The physical and mental strain which had been placed upon her during that period of increasing financial pressure had been great; her attempts to relieve it by a resort to ether had made it ten times greater. How much of the spirit she drank has not been exactly ascertained. She must have consumed large quantities. Probably only the natural strength of her constitution enabled her to resist its effects so long as she did. Undoubtedly the habit of ether drinking had increased in her to such an extent that in any case it would ultimately have produced insanity. Her reason was already tottering when she was brought face to face with Margaret Wallace on the night of her reception, and was put to such dire confusion. It is believed that she touched no solid food afterwards, subsisting solely upon ether. Isaac Luker asserted that she carried a large bottle of it in her bag when they journeyed together from London, and was sipping its contents throughout the day.

It was not strange that when the moment came she was ripe to fall a ready victim to Margaret's carefully laid lures. The girl fought her with weapons to which she was incapable of offering resistance.

Cuthbert Grahame's money, which had been searched for so long in vain, was found deposited in the hiding-place the secret of which she had revealed to Mrs. Lamb, intending, by working on her guilty conscience and so extorting from her a confession, which it was certain could never be obtained from her by any other means, to destroy her when she went to seek it. Margaret is now Mrs. Henry Talfourd. She is married to one who loved and loves her, and for the love of whom she was willing to sacrifice all. She is a rich woman. Bearing in mind the singularity of the circumstances under which it has come into her possession, she was desirous of having nothing to do with the dead man's money. But it was pointed out that, excepting herself, there was no possible claimant. She regards herself as an almoner, as a steward of Cuthbert Grahame's great possessions rather than their owner, and employs by far the larger portion of the income they produce in works of benefaction. She still produces pictures in black and white and in colour; there are few women artists who have achieved a more substantial success.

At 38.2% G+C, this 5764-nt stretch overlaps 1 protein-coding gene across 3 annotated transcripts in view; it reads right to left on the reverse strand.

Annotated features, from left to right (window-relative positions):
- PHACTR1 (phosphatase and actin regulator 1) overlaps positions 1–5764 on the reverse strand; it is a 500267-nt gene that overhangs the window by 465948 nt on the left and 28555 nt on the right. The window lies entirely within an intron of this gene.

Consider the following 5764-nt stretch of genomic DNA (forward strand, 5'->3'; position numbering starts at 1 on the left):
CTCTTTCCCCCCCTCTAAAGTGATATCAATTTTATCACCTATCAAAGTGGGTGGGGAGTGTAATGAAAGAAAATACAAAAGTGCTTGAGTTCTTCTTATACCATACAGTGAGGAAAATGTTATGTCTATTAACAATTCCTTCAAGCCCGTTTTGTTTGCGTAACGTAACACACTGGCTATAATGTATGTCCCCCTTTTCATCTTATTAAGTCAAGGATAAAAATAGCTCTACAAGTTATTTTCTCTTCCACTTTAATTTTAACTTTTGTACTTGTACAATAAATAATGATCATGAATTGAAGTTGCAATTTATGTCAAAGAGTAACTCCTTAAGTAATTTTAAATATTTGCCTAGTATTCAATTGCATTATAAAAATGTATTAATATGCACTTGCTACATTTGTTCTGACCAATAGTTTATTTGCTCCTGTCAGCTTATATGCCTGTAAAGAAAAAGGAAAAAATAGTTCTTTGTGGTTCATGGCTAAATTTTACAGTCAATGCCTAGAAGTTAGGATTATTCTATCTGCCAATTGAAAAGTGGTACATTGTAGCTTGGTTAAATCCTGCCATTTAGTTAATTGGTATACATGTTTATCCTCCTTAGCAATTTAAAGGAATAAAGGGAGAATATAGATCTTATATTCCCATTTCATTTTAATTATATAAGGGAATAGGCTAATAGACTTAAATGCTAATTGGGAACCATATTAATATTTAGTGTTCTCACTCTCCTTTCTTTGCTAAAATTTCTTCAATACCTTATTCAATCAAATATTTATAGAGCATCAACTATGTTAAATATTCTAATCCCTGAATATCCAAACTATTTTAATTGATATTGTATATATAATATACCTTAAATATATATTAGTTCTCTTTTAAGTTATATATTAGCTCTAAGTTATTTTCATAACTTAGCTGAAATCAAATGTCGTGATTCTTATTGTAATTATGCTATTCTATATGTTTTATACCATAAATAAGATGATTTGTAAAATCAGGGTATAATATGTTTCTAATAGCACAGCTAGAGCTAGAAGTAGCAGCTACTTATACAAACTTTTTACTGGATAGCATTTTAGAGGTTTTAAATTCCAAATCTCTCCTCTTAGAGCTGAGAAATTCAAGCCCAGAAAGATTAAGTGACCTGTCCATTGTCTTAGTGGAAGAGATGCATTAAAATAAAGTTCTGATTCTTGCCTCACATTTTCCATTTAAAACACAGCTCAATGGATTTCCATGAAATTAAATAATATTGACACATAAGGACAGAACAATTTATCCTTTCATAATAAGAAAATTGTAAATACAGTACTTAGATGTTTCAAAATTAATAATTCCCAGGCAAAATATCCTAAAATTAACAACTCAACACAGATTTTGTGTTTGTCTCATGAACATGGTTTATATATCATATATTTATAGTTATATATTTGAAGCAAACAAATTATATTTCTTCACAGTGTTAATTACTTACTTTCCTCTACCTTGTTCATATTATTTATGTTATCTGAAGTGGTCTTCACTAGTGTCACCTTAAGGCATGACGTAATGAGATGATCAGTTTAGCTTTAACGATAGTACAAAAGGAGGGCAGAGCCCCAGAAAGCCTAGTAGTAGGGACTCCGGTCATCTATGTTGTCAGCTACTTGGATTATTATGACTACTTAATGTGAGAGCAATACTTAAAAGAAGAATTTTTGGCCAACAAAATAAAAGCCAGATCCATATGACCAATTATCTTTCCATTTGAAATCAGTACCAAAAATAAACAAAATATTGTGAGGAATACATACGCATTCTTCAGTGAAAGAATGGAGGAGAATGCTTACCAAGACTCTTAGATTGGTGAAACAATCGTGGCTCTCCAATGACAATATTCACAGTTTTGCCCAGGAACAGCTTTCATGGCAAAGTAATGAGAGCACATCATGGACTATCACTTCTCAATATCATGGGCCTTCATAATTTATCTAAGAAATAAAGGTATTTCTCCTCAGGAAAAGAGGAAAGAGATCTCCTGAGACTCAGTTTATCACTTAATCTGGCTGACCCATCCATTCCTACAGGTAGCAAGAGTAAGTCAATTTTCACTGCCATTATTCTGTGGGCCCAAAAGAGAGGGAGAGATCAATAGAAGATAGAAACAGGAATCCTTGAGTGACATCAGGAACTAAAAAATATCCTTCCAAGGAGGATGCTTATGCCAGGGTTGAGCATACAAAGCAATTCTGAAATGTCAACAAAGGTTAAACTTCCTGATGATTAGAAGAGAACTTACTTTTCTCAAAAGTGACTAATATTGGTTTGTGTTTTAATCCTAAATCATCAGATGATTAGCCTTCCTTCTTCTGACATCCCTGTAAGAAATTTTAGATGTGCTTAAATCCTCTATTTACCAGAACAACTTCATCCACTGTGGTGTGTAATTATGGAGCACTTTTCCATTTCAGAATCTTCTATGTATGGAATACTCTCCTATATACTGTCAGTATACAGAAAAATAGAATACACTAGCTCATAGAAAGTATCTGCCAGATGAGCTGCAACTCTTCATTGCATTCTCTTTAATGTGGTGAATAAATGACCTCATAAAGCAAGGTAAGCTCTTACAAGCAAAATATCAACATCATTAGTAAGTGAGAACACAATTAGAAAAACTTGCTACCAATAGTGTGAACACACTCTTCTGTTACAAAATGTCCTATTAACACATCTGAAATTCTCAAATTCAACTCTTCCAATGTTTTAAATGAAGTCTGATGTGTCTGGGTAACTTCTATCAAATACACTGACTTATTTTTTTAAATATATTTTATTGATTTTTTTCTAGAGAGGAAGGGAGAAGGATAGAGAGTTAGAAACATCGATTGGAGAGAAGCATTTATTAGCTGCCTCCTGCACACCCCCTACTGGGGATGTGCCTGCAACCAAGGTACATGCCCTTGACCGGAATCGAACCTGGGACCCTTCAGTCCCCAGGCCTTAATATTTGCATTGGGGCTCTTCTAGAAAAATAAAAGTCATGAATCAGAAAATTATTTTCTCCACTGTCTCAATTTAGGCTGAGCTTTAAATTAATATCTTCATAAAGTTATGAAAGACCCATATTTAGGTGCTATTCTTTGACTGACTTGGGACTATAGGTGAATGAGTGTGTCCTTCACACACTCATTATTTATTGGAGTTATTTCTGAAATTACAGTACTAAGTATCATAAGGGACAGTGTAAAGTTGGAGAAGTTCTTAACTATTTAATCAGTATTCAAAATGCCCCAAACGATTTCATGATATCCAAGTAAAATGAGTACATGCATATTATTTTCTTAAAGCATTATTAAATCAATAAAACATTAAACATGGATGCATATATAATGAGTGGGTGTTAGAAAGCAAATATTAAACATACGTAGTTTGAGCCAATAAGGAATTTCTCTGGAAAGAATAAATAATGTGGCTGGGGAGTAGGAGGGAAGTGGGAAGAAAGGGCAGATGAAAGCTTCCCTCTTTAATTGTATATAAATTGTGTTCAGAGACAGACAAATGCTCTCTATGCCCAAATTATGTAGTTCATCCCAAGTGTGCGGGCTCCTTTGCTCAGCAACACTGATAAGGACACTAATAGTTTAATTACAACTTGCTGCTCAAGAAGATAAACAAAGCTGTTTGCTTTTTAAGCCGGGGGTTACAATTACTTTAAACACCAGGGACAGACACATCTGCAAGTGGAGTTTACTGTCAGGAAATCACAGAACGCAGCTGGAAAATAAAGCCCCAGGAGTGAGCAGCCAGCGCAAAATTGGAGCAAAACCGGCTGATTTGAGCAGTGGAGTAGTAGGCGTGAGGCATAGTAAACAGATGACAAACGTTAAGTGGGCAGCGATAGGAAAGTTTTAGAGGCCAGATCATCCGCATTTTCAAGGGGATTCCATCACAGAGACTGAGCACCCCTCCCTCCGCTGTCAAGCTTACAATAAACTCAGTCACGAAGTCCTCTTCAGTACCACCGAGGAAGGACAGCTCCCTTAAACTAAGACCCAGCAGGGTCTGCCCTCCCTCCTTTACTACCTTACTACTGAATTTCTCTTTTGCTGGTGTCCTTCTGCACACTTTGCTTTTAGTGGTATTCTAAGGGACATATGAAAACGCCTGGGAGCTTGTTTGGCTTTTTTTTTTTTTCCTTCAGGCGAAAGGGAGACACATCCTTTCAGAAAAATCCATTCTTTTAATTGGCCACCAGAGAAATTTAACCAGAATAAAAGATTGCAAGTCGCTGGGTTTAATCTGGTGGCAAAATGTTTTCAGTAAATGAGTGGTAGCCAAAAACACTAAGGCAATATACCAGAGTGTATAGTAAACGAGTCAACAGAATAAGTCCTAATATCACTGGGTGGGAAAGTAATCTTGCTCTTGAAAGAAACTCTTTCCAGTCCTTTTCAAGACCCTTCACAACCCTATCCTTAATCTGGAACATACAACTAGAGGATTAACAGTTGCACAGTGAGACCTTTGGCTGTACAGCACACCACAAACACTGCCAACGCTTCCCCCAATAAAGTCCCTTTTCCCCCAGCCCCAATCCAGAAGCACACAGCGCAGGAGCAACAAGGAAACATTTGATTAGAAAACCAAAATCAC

Her husband has not realised his dreams. "The Gordian Knot" has never been produced. He burnt the play with his own hands, and has never written another. He alone knows why, though his wife may have a shrewd suspicion. So far he has been content to act as his wife's right-hand man, an occupation which hitherto has kept him fully employed.

Dr. Twelves lives and flourishes. He has been heard to declare that never again will he proffer assistance to any strange woman whom he finds by the wayside. Nannie Foreshaw is dead. Messrs. McTavish & Brown have, if anything, improved their standing as family solicitors of undoubted integrity; Mrs. Talfourd is one of their most valued clients.

Mrs. Talfourd presented Mr. Gregory Lamb with a passage to South Africa, and with a sum of money when he landed. As he has never asked for any more money, and nothing has been heard of him since, the presumption is that he has perished in that grave of many reputations. His wife's solicitor continues to exist, and is still a very well-known gentleman in certain extremely crooked walks of life.

Cuthbert Grahame's home has been turned into a sanatorium and holiday home for children. It could hardly be employed for a better purpose. Boys and girls scamper among the trees; their voices and their laughter ring through the house. They people it with fresh associations; the old ghosts are gone. They find health and happiness in the place where once was neither. And when, at night, they lay their tired heads upon their pillows, they dream only pleasant dreams. When they wake in the morning, whether actually the skies be fair or clouded, to them it is always as if the sun was shining.